Every now and then, HBO tackles something that that the other networks don't even try -- a massive movie or mini-series, with texture and complexity. The lates is "Show Me a Hero," which debuts Aug. 16 and continues for two more Sundays; here's the story I sen t to papers:
By Mike Hughes
LOS ANGELES -- Back
in 1999, “Show Me a Hero” presented real-life urban politics as
an epic battleground.
The non-fiction book
stepped back a decade, to a court order requiring public housing in
Yonkers. Passionate people raged; colorful characters emerrged.
This was, said HBO's
Kary Antholis, a “tale of race, politics and redemption.” And it
was ideal for David Simon, the former Baltimore newsman who had
launched “Homicide” and “The Corner.”
Simon wanted to do
“Hero” for TV, but other projects -- “The Wire,” “Generation
Kill,” “Treme” -- intervened. Now, 16 years later, he's finally
produced and co-written a six-hour HBO mini-series.
“The great irony
is that (near Yonkers), the same fight, with the same rhetoric ... is
going on right now,” Simon said.
housing was once considered a splendid idea, said LaTanya Richardson,
who plays one of the new residents. “It was built to help people
who came back from the war.”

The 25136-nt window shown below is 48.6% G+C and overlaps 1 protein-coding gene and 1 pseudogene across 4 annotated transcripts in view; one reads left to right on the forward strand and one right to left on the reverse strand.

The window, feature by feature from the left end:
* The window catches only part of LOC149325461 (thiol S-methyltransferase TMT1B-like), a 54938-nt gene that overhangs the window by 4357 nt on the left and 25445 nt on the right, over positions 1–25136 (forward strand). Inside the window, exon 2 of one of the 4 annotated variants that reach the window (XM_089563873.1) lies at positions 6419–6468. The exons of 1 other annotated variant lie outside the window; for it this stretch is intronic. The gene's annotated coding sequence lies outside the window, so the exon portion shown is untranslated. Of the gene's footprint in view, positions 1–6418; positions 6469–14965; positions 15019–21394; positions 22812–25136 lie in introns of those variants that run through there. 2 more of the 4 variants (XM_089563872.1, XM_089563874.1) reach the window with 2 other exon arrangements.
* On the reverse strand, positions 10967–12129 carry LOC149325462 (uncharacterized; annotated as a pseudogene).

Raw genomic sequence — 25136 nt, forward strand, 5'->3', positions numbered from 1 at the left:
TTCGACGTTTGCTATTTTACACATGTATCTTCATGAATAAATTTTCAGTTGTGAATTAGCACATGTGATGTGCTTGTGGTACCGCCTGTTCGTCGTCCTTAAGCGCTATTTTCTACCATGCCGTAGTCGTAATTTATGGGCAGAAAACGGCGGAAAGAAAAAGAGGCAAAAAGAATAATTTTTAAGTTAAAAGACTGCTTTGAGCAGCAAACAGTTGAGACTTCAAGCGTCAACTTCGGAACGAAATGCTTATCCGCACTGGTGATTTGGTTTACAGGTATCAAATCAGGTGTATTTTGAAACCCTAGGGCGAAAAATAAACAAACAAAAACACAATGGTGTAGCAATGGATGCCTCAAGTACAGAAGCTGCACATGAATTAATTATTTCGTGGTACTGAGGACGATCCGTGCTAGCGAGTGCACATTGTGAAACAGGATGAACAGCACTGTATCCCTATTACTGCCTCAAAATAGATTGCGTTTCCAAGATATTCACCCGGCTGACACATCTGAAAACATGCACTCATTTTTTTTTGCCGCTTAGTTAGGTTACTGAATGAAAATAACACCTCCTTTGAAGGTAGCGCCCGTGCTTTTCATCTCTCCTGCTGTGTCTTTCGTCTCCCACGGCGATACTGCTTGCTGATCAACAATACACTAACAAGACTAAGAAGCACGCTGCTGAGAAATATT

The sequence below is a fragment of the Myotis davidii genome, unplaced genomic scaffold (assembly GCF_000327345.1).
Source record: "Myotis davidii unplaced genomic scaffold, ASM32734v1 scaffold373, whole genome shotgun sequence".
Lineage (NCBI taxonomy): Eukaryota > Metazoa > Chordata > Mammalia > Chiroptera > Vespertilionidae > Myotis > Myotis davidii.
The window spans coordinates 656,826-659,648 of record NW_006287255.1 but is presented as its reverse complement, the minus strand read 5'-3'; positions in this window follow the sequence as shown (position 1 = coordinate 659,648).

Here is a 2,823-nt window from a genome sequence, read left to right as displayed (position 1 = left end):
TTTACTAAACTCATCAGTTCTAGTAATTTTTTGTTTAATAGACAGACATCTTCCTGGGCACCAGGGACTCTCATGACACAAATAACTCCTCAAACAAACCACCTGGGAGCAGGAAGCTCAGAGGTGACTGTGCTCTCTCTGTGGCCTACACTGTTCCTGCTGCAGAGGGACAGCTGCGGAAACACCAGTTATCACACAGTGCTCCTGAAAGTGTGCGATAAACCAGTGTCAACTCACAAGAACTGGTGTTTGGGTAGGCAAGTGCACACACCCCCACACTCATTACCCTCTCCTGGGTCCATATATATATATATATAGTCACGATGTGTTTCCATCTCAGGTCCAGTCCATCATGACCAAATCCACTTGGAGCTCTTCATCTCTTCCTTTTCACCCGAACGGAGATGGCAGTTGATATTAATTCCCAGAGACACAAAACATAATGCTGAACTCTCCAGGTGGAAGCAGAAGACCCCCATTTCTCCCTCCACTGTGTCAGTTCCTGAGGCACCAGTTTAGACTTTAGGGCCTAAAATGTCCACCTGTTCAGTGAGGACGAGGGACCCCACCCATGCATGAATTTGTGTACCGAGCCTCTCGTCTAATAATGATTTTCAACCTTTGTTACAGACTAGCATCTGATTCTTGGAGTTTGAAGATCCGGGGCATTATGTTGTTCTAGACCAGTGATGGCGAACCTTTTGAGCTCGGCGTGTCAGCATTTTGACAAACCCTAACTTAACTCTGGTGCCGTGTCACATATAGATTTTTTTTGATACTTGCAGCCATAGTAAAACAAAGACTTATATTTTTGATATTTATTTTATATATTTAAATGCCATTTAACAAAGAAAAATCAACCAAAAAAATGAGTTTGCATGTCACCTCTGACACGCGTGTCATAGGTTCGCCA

Then it became
something else, Simon said, “basically stacking the poor and
hyper-segregating the poor in massive housing projects,” often in
areas where jobs had vanished.
By the '80s, that
“stacking” approach had changed; scattered housing was proposed.
Still, the old image – giant towers of crime and despair –
So Nick Wasicsko,
who had been a cop and a city councilman, campaigned against public
housing. In 1988, at 28, he became the nation's youngest big-city
Simon said, was “wholly white, (with) no outlet for black political
action or Latino political action in Yonkers.”
the courts stayed firm ... and Wasicsko began to lean toward
compromise and compliance. “Learning about the real Nick Wasicsko,
I fell in love with him and I really wanted to understand who he
was,” said Oscar Isaac, who plays him.
This is a giant,
Shakespearean story – but in the Lear/Romeo/Macbeth sense of
darkness. Wasicsko took some heroic steps; for the title of her book,
Lisa Belkin adapted the F. Scott Fitzgerald quote: “Show me a hero,
and I'll write you a tragedy.”
There were powerful
forces pushing in that direction, including Hank Spallone, another
cop and councilman. “He was very charismatic,” said Alfred
Molina, who plays him. “He would walk into a room and kind of suck
up all the energy.”
He died in 2009, but
Simon did have one chance to meet him. “David told a great story
about Hank meeting them in a diner,” Molina said, “arriving 45
minutes late and then saying, 'No, I can't sit. I can't sit. I can't
stay' .... And then spoke for about a half-an-hour.”
These men were
surrounded by swarms of angry people. “We did have to embrace
chaos” to make the mini-series, director Paul Haggis said.
Using the actual
locations, when possible, he had 400 speaking roles. He had a giant
story of a time for heroics and for tragedy.
-- “Show Me a
Hero,” 8-10 p.m. on three Sundays, beginning Aug. 16, HBO.
-- Opener reruns
that night at 1:05 a.m.; also 5 p.m. Tuesday, 9 p.m. Wednesday, 11:30
p.m. Saturday (Aug. 22), 4:30 p.m. Aug. 23; more on other HBO